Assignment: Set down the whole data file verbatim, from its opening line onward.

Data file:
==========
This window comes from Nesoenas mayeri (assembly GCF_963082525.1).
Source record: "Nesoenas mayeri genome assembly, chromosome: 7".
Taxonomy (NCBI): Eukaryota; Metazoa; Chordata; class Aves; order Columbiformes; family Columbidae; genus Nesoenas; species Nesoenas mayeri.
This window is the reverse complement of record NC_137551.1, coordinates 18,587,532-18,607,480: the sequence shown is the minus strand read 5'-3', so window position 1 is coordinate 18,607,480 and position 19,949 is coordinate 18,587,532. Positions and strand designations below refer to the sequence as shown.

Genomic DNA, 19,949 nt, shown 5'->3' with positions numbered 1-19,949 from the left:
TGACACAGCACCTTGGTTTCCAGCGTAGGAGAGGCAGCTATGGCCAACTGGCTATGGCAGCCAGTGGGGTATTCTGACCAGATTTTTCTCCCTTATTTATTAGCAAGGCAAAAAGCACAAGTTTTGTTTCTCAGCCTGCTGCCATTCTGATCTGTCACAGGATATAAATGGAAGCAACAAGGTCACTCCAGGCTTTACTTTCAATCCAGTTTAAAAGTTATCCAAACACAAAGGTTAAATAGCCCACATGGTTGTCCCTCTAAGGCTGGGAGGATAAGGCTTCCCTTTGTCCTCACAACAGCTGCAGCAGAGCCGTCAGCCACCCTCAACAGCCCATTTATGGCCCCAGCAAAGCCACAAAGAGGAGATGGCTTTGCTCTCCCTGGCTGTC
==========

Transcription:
This window comes from Nesoenas mayeri (assembly GCF_963082525.1).
Source record: "Nesoenas mayeri genome assembly, chromosome: 7".
Taxonomy (NCBI): Eukaryota; Metazoa; Chordata; class Aves; order Columbiformes; family Columbidae; genus Nesoenas; species Nesoenas mayeri.
This window is the reverse complement of record NC_137551.1, coordinates 18,587,532-18,607,480: the sequence shown is the minus strand read 5'-3', so window position 1 is coordinate 18,607,480 and position 19,949 is coordinate 18,587,532. Positions and strand designations below refer to the sequence as shown.

Genomic DNA, 19,949 nt, shown 5'->3' with positions numbered 1-19,949 from the left:
TGACACAGCACCTTGGTTTCCAGCGTAGGAGAGGCAGCTATGGCCAACTGGCTATGGCAGCCAGTGGGGTATTCTGACCAGATTTTTCTCCCTTATTTATTAGCAAGGCAAAAAGCACAAGTTTTGTTTCTCAGCCTGCTGCCATTCTGATCTGTCACAGGATATAAATGGAAGCAACAAGGTCACTCCAGGCTTTACTTTCAATCCAGTTTAAAAGTTATCCAAACACAAAGGTTAAATAGCCCACATGGTTGTCCCTCTAAGGCTGGGAGGATAAGGCTTCCCTTTGTCCTCACAACAGCTGCAGCAGAGCCGTCAGCCACCCTCAACAGCCCATTTATGGCCCCAGCAAAGCCACAAAGAGGAGATGGCTTTGCTCTCCCTGGCTGTC